Home Free could be called inappropriate and in bad taste, but for a college parody, it has a purpose with an important message. This coming-of-age stoner, toilet humor (literally) comedy is based on real-life scenarios that director Aaron Brown and writer Lenny Barszap experienced. They got together and decided to give their college, the University of Texas, the Animal House treatment.
It’s 1997, and the edge of technological progress was answering machines and palm pilots. Richard (John Karna) and his childhood best friend Owen (Ryan Cownie) refer to themselves as the Jasper Jews. Intelligent and highly likable, the two are a mischievous pair but aware of life and a bigger picture, only Owen more than Richard. On the last day of living in the dorms, Richard and Owen, along with Sydney (Annie Fox), Clark (Chau Long), and Jerry (Jashawn Lee), make their final plays of disruption.
Home Free then cuts to three months later. After surviving the dorms after their first year of college, this oddball but intelligent group of pothead college students get their first house in Austin, Texas. In classic Austin culture, the group’s off-beat sense of humor and tastes with a dialed-in pro-humanitarian gauge allow a homeless philosophy professor called The Professor (Joe Hart) to crash on their porch, bringing a new element to the college experience. The group sans Richard begins a type of pre-adult life, engaging in relationships and working toward professions. Owen is besieged by wacky but loving parents who don’t want Richard in his life, nor do they want him to derail from his business major.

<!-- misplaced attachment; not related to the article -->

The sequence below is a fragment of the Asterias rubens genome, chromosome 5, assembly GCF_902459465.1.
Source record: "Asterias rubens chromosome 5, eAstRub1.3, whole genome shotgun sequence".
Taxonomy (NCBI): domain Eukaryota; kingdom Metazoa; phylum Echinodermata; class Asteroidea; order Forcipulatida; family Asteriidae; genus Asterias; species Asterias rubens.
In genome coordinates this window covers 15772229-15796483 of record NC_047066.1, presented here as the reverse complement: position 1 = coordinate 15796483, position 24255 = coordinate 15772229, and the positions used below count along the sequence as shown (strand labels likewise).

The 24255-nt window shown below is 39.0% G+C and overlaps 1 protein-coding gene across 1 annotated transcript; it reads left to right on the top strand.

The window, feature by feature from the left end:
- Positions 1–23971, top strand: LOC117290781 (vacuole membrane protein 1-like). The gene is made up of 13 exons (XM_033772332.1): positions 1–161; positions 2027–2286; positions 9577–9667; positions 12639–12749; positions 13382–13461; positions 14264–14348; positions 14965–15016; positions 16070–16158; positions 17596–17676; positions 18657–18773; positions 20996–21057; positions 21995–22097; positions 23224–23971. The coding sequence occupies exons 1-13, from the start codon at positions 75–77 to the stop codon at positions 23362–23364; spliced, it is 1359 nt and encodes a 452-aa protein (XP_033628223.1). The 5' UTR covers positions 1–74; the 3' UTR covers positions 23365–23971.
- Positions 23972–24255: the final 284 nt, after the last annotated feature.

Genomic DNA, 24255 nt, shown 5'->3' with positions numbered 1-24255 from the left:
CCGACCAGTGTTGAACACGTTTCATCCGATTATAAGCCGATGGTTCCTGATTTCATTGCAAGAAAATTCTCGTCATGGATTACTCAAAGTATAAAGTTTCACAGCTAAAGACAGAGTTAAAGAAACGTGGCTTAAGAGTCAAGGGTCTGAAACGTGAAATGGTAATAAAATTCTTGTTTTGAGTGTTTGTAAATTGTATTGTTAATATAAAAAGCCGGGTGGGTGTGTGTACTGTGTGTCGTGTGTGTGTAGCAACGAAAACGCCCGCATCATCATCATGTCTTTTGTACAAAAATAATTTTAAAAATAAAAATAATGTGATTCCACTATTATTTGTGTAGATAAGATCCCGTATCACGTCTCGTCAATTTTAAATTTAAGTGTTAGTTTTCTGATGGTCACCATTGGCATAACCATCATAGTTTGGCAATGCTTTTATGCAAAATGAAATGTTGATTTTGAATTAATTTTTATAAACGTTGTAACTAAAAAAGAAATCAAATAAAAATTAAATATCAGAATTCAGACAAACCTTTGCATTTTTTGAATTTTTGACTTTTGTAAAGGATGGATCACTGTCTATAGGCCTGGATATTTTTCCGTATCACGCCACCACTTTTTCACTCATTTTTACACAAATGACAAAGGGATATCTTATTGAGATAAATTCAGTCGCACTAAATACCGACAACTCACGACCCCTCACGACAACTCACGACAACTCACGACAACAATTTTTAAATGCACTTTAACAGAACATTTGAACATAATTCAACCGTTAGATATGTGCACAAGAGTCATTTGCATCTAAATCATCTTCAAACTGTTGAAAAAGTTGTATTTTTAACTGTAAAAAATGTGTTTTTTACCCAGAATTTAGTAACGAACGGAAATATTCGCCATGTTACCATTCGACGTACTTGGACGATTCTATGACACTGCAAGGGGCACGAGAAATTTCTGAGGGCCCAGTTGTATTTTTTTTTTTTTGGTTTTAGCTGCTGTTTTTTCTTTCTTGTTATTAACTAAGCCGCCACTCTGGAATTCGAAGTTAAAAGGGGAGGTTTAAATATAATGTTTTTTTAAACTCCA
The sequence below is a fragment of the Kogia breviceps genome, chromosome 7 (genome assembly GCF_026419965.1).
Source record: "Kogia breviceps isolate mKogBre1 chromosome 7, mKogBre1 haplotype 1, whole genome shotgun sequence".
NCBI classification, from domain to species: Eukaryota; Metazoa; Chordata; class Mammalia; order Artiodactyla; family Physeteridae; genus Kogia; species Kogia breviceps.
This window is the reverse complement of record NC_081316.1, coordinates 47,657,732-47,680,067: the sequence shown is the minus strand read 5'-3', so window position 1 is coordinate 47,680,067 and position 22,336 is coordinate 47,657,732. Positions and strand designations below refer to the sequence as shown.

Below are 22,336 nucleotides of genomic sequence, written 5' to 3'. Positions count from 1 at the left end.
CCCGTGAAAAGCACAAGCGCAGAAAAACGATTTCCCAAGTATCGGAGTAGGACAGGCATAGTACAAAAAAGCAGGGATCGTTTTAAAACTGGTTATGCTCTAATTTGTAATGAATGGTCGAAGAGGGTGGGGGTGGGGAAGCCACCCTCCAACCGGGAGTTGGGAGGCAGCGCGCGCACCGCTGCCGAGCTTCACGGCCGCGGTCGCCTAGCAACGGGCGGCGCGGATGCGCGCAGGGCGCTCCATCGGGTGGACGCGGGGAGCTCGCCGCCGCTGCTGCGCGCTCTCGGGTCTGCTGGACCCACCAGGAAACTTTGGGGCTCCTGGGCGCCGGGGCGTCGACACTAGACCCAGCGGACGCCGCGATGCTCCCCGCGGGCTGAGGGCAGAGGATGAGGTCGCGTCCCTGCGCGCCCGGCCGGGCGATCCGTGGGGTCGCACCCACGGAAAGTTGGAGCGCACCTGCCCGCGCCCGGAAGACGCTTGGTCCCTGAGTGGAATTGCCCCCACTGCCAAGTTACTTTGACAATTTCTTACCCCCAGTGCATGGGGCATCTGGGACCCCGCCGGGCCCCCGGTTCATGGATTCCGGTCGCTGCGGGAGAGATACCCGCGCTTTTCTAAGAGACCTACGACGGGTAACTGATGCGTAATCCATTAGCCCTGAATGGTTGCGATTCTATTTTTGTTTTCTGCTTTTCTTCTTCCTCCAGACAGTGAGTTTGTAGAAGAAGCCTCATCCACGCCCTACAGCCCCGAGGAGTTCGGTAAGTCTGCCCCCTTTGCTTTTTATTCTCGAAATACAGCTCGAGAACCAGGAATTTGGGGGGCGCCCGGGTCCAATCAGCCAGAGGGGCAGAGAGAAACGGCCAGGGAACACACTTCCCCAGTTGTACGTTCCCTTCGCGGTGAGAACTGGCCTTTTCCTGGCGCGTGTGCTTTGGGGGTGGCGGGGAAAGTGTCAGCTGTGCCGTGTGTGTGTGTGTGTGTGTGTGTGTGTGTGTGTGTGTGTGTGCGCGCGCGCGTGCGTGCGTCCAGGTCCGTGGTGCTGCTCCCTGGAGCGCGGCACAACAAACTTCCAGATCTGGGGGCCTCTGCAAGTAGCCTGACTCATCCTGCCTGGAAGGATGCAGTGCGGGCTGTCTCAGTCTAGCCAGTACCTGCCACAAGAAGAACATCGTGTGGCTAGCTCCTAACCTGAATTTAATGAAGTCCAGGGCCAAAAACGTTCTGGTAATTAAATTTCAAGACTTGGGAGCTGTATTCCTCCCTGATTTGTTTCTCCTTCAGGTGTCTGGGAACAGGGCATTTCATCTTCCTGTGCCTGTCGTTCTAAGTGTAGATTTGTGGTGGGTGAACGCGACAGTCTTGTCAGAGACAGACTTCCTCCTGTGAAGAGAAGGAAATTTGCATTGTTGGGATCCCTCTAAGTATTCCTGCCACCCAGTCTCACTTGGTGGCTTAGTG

“…Richard finds a room next door to the house where Owen meets his girlfriend…continues to be the disrupter…”
However, Richard finds a room next door to the house where Owen meets his girlfriend, Dawn (Annamarie Kasper). As Richard continues to be the disrupter, although a great character, his play for The Professor to crash on the porch in a rainstorm leads to an entire camp of homeless who come to enjoy the house. Parties and other elements that allow a certain amount of co-mingling grow beyond, including The Professor joining their bowling league. Then there’s, Jerry who has a mission for the university to use two-ply toilet paper over the current one-ply — his “burning b******e protest.” And, of course, there is a road trip. Along the way, Owen and his roommates learn about being unsheltered.
Lots of snarky and snappy dialogue abounds. Although funny in its portrayal, a fundamental element of truth is gleaned. Home Free is well-directed, especially given that so many people get into a number of ridiculous situations. But gags aside, this is a character-driven film where everyone’s role plays out to the end — as in, the very end of the credits. A good soundtrack and editing also contribute to the film’s appeal.
Yet, the most interesting about Home Free is its message on the unsheltered and its ability to deliver it in a way for so many to understand. It works like a charm, just like its lead characters’ unrelenting mischievousness as guys you can’t help but adore. The “just do good” message comes through and has its place and purpose, not to mention being very entertaining.
For screening information, visit the Home Free official website.
"…college comedy has a purpose with an important message."